Cohen Orthopedic Group. He takes care of all types of athletes, from pee-wee league players to pros and from weekend warriors to triathletes. As an athlete himself, he understands the need to get people back in their game. Dr. Price’s expertise includes shoulder arthroscopy for repair of rotator cuff tears, dislocations, knee arthroscopy, including ACL and meniscus surgery. He also teaches shoulder arthroscopy as an Associate Master Instructor for the Arthroscopy Association of North America and as a Laboratory Instructor at several shoulder surgery conferences. For more information, call (516) 536-2800 or visit www.orlincohen.com.

LITennisMag.com • July/August 2015 • Long Island Tennis Magazine

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USTA Eastern Lo Kids Days on the way

Get ready kids! The USTA Long Island Region is planning twice the fun for you this summer with two Kids Days on the calen-

dar! This year, for the first time, the LI Region will host Kids Day events in both Nassau and Suffolk Counties to enable many more young players to participate. At each free Kids Day event, children of all ages will enjoy tennis learning, games, contests, food and fun with lessons taught by local pros. Tennis newcomers will be introduced to the basics of 10 & Under play, while those with more expe-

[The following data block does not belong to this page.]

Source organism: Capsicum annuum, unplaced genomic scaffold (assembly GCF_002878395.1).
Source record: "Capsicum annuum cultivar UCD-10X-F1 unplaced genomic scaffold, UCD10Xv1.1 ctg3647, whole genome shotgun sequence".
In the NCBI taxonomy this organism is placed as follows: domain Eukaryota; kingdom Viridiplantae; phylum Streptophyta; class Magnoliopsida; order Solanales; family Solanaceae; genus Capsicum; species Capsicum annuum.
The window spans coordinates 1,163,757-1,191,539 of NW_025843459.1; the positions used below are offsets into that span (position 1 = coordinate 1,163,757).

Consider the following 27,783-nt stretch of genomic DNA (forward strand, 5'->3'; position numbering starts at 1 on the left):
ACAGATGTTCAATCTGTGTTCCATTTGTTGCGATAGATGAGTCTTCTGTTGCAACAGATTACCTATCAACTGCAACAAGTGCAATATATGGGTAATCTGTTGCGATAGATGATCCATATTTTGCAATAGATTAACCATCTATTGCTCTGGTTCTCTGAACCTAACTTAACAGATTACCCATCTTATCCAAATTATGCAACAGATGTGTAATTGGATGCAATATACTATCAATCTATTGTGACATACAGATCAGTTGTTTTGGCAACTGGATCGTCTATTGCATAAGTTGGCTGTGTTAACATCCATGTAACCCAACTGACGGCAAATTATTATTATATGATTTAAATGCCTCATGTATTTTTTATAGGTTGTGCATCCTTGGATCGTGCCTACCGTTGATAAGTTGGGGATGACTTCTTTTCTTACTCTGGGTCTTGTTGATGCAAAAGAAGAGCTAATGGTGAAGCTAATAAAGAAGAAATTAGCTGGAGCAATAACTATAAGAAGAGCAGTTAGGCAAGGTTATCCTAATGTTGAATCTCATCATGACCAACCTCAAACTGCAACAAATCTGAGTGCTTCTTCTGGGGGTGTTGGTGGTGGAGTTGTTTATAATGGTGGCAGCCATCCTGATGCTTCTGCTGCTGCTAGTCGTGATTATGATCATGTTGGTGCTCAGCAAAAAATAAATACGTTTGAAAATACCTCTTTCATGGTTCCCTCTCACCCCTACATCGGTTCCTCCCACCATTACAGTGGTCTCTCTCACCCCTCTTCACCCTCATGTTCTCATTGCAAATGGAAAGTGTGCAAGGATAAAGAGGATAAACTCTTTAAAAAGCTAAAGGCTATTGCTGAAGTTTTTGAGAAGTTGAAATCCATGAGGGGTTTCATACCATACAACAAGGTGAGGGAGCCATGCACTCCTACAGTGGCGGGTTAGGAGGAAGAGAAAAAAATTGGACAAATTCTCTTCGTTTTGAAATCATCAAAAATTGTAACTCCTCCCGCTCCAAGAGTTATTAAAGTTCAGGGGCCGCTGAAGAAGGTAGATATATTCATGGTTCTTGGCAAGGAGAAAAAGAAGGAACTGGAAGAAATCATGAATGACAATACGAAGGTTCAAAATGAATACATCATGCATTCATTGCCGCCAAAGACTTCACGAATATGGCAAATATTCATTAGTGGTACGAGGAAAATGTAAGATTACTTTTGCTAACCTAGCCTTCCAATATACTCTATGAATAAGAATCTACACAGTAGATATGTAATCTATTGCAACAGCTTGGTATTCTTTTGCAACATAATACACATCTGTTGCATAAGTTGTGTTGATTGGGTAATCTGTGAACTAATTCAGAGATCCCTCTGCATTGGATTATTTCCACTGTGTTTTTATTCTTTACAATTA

rience can play matches with their peers. Nassau Kids Day will be held on Tuesday, July 21 (rain date is Wednesday, July 22) from 10:00 a.m.-2:00 p.m. at Inwood Country Club, located at 50 Peppe Road in Inwood, N.Y. For information and to register, please e-mail terry196@optonline.net. Suffolk Kids Day will take place at World Gym Setauket, located at 384 Mark Tree Road in Setauket, N.Y. on Tuesday, Aug. 4 (rain date Thursday, Aug. 6) from 9:00 a.m.-2:00 p.m. For information and to register, please e-mail suffolkcountykidsday@gmail.com.

Opportunities for new junior players Looking for a fun activity to start this summer with benefits that will last a lifetime? The USTA offers many programs designed to help new junior tennis players learn and grow. Local play and competition includes Play Days, Junior Team Tennis and Entry-Level Tournaments. All three allow kids to learn, play and compete at the appropriate level. These events all have a set start and end time,